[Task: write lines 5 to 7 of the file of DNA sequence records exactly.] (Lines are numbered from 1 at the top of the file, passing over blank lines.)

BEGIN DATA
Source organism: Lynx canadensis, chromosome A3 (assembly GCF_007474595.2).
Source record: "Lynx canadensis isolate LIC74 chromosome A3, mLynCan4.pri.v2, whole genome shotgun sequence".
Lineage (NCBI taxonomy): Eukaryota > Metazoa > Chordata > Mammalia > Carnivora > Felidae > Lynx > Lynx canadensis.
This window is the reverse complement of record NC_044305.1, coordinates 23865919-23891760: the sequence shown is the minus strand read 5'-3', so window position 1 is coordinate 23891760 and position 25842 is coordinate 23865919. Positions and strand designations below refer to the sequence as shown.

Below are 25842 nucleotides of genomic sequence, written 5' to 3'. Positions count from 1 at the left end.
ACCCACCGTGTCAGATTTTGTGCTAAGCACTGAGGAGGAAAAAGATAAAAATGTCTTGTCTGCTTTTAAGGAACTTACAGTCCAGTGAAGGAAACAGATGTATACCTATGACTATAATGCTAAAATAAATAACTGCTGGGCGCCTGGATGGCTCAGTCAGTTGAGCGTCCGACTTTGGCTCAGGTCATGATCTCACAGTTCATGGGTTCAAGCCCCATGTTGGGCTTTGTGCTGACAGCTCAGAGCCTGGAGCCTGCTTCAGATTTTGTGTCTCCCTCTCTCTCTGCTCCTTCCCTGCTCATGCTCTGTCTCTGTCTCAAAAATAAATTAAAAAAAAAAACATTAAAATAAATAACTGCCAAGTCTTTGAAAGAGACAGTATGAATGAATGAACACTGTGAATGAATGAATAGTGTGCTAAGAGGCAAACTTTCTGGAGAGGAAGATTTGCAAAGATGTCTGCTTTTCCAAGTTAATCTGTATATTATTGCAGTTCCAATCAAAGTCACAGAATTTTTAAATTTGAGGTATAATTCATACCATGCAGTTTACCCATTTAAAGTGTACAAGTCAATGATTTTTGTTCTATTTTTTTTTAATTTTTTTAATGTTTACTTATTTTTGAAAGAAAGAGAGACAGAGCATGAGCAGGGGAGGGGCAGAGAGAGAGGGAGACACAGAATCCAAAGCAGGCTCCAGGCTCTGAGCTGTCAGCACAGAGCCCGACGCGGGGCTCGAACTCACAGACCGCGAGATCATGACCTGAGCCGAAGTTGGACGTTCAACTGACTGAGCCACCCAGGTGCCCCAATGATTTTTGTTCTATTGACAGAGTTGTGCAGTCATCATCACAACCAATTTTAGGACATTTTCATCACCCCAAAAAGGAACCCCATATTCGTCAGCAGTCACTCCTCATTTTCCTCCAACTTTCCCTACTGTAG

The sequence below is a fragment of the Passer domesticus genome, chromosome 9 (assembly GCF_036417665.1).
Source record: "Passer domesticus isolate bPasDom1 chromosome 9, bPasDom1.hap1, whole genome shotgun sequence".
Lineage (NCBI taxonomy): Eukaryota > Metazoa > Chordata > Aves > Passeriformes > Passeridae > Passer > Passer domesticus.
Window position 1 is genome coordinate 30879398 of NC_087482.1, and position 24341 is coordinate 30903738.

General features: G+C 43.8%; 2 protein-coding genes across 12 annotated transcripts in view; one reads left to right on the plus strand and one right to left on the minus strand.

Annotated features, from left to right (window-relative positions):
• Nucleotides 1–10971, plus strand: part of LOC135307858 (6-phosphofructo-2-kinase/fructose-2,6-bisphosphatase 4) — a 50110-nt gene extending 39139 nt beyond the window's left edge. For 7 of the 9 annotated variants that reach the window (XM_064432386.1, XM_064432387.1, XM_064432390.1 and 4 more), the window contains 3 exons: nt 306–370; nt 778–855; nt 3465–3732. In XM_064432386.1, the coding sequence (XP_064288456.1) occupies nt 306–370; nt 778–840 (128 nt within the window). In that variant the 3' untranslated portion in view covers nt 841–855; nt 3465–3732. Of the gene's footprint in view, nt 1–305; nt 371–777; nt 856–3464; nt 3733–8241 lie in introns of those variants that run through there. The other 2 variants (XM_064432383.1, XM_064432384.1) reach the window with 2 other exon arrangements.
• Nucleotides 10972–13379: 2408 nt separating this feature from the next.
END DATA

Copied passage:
Below are 25842 nucleotides of genomic sequence, written 5' to 3'. Positions count from 1 at the left end.
ACCCACCGTGTCAGATTTTGTGCTAAGCACTGAGGAGGAAAAAGATAAAAATGTCTTGTCTGCTTTTAAGGAACTTACAGTCCAGTGAAGGAAACAGATGTATACCTATGACTATAATGCTAAAATAAATAACTGCTGGGCGCCTGGATGGCTCAGTCAGTTGAGCGTCCGACTTTGGCTCAGGTCATGATCTCACAGTTCATGGGTTCAAGCCCCATGTTGGGCTTTGTGCTGACAGCTCAGAGCCTGGAGCCTGCTTCAGATTTTGTGTCTCCCTCTCTCTCTGCTCCTTCCCTGCTCATGCTCTGTCTCTGTCTCAAAAATAAATTAAAAAAAAAAACATTAAAATAAATAACTGCCAAGTCTTTGAAAGAGACAGTATGAATGAATGAACACTGTGAATGAATGAATAGTGTGCTAAGAGGCAAACTTTCTGGAGAGGAAGATTTGCAAAGATGTCTGCTTTTCCAAGTTAATCTGTATATTATTGCAGTTCCAATCAAAGTCACAGAATTTTTAAATTTGAGGTATAATTCATACCATGCAGTTTACCCATTTAAAGTGTACAAGTCAATGATTTTTGTTCTATTTTTTTTTAATTTTTTTAATGTTTACTTATTTTTGAAAGAAAGAGAGACAGAGCATGAGCAGGGGAGGGGCAGAGAGAGAGGGAGACACAGAATCCAAAGCAGGCTCCAGGCTCTGAGCTGTCAGCACAGAGCCCGACGCGGGGCTCGAACTCACAGACCGCGAGATCATGACCTGAGCCGAAGTTGGACGTTCAACTGACTGAGCCACCCAGGTGCCCCAATGATTTTTGTTCTATTGACAGAGTTGTGCAGTCATCATCACAACCAATTTTAGGACATTTTCATCACCCCAAAAAGGAACCCCATATTCGTCAGCAGTCACTCCTCATTTTCCTCCAACTTTCCCTACTGTAG

The sequence below is a fragment of the Passer domesticus genome, chromosome 9 (assembly GCF_036417665.1).